Conservation ConversationsWildlife


The proposed amendment to Section 43 of Wildlife Protection Act (WPA), 1972 is likely to sound the death knell for the Earth’s largest land animals in India. This amendment, if passed, it will allow the “sale of live elephants” in India. Karnataka state alone is home to more than 6000 wild elephants. Further, it would be legal to own and trade the gentle giants.

By Meera Bhardwaj

Many wildlife organizations, conservationists, experts and activists have brought the issue of commercial trading of elephants before the Parliamentary Committee on Environment and Forests. Meanwhile, FIAPO-Federation of Indian Animal Protection Organization in its petition to Jairam Ramesh has appealed for dropping the mindless amendment to Section 43 and also demanded withdrawal of proviso under Section 40 (2B) permitting private ownership of live elephants.

Presently, the amendment bill is up for review and stakeholder comments before the Parliamentary Standing committee on Environment and Forests chaired by former Minister Jairam Ramesh. The Wildlife Protection Amendment Bill 2021 which was tabled in the winter session of Parliament brazenly permits commercial trading of elephants. 


The existing WPA, 1972 prohibits any sale or trading of wildlife which includes captive and wild elephants. Section 43 of WPA states, “No person having in his possession captive animal, animal article, trophy or uncured trophy in respect of which he has a certificate of ownership shall transfer by way of sale or offer for sale or by any other mode of consideration of commercial nature, such animal or article or trophy or uncured trophy. Nothing in this Section will apply to tail feather of peacocks, and the animal article or trophies made therefrom or to transfer of captive animals between recognized zoos.” 

However, in the WPA amendment bill, 2021, an exception has been made out in the case of ‘live elephants’ which has been specifically removed from the prohibition list (under Section 43). 

Activists are up in arms against the amendment and say if this is allowed – commercial trading of elephants will become a daily affair.


The NDA government has proposed drastic changes in the WPA by diluting Section 43 and thereby, permitting sale of elephants to private owners. As it is, captive elephants are owned by temples, mutts and other individuals for religious and tourism purposes while the jumbos lead a pathetic life involving horrendous training, cramped shelters, standing for hours together, walking on bitumen roads for long distances, poor diet, ill health and finally, die a lonely and painful death.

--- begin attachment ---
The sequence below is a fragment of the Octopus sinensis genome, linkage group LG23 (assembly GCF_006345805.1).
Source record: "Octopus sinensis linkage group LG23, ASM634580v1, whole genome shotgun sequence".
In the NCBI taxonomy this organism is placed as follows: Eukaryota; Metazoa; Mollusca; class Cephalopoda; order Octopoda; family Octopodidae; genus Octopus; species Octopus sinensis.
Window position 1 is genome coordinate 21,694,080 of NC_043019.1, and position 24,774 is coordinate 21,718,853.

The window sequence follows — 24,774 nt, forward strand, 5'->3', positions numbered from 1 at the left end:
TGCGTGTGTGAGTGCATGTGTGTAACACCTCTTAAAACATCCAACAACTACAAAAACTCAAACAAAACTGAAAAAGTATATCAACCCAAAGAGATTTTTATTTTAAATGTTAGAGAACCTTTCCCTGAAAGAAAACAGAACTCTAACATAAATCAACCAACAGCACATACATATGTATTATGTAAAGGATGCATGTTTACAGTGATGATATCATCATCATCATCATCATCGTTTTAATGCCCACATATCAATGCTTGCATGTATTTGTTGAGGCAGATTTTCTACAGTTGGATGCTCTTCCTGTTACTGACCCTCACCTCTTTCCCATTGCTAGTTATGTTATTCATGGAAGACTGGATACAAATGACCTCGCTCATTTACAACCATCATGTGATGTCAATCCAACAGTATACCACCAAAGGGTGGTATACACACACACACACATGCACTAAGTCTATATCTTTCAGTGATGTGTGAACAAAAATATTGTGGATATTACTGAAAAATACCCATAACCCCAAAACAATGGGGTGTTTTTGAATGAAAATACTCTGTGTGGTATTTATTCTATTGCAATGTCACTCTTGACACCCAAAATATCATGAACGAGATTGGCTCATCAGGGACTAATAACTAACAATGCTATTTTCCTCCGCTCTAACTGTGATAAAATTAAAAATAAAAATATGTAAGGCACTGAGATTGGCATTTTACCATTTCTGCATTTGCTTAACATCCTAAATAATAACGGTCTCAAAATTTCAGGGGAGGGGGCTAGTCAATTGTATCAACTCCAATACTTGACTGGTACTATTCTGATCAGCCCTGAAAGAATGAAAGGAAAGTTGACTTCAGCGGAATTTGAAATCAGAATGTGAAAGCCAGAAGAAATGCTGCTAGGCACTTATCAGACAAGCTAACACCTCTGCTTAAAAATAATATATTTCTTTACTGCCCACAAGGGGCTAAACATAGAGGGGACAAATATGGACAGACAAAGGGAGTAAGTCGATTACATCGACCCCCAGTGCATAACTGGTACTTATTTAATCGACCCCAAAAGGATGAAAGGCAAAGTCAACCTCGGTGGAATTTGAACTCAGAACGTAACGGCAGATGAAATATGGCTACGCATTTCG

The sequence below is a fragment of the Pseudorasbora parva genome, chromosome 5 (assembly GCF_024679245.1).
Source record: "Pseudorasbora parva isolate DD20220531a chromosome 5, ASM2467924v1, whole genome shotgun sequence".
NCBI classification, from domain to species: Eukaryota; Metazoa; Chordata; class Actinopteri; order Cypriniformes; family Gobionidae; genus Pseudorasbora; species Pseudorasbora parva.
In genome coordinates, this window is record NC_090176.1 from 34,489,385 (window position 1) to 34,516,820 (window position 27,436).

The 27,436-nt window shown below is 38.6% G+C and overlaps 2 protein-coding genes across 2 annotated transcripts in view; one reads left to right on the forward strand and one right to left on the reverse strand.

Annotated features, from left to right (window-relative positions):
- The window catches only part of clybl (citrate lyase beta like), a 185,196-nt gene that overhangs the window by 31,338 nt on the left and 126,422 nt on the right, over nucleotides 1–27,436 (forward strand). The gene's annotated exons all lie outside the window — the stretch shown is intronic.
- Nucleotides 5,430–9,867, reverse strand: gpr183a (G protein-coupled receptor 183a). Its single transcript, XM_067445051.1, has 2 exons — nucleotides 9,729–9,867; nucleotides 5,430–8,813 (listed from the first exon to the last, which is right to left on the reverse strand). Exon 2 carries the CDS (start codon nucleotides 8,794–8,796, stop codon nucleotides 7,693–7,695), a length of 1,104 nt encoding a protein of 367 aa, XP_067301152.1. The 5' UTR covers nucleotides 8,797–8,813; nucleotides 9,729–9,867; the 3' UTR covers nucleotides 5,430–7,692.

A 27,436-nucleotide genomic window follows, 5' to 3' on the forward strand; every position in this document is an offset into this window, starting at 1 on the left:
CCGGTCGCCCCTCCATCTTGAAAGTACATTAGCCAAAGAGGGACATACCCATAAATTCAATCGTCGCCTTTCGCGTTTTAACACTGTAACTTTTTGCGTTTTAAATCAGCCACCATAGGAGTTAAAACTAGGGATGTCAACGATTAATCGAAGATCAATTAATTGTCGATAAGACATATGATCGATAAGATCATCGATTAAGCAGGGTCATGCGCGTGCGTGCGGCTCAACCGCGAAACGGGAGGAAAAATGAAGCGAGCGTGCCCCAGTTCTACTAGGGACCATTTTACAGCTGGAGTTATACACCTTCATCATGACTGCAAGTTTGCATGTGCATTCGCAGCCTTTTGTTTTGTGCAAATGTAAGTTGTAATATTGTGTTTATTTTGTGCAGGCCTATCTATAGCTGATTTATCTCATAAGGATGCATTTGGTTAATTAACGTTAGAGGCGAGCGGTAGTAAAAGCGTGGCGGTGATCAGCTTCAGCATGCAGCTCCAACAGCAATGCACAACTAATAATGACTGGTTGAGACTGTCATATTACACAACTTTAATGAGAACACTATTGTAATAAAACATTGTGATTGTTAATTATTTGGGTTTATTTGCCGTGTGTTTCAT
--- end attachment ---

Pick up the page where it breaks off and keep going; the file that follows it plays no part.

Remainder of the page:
Chaturbhuja Behera of Wildlife Crime Control Bureau in his report of 2011 has revealed an active nexus of illegal capture of wild elephants from Assam and their trade via the Sonepur Mela in Bihar to meet the temple demands in the Southern states. 

Further, the nexus between politicians, influential individuals, temples and maths have been exposed time and again in the trafficking of wild elephants from Assam and Arunachal Pradesh to Kerala and other states in the country.

Padma, a trafficked elephant from Assam to Kerala


Clause 27 of the Wildlife Protection Amendment Bill, 2021 proposes to permit commercial trading of jumbos. The new sub-section 4 says Section 43 shall not apply to the transfer or transport of any live elephant by a person having a certificate of ownership, where such person has obtained prior permission from the State Government on fulfilment of such conditions as may be prescribed by the Central Government. 

This is for the first time in the country that a Schedule-1 Species and that too our National Heritage animal is up for commercial trading in India albeit legally. According to FIAPO, illegal capture from the wild, brutal training methods, transport by trucks and trains to commercial markets, bought by brokers to resell to private parties – the outcome of this will be too horrific to contemplate! 

They state, “It would undo decades of conservation work with elephants – even now a species under grave threat of overdevelopment and destruction of their habitats. Though elephants are traded, leased, rented, bought and sold, the law provided a protective bulwark to hold these smugglers and criminals in check. Decades of awareness building and policy changes have significantly diminished the sale of elephants.”


Live elephants could mean both wild and captive animals. To many poachers and vested interests, a live elephant is worth more than a dead animal. In this background, the report of David Sheldrick Wildlife Trust’s iworry campaign must be taken into account. 

The report has estimated that the raw ivory value of a poached elephant is $ 21,000 while a living elephant is worth more than $ 1.6 million over its lifetime as it is an eco-tourism draw. Further, the report cites that not only travel companies, airlines and local economies are benefited by this gentle giant but even terrorist groups and criminals are funded through ivory poaching in many countries.

Hundreds of elephants are killed year after year in India due to poaching, illegal trading, electrocutions and rail & road kills.

Further, man-elephant conflicts has led to capture and captivity and in the background of WPA amendment, the future seems to be very bleak for these gentle and most intelligent mammals in a country which worships jumbos.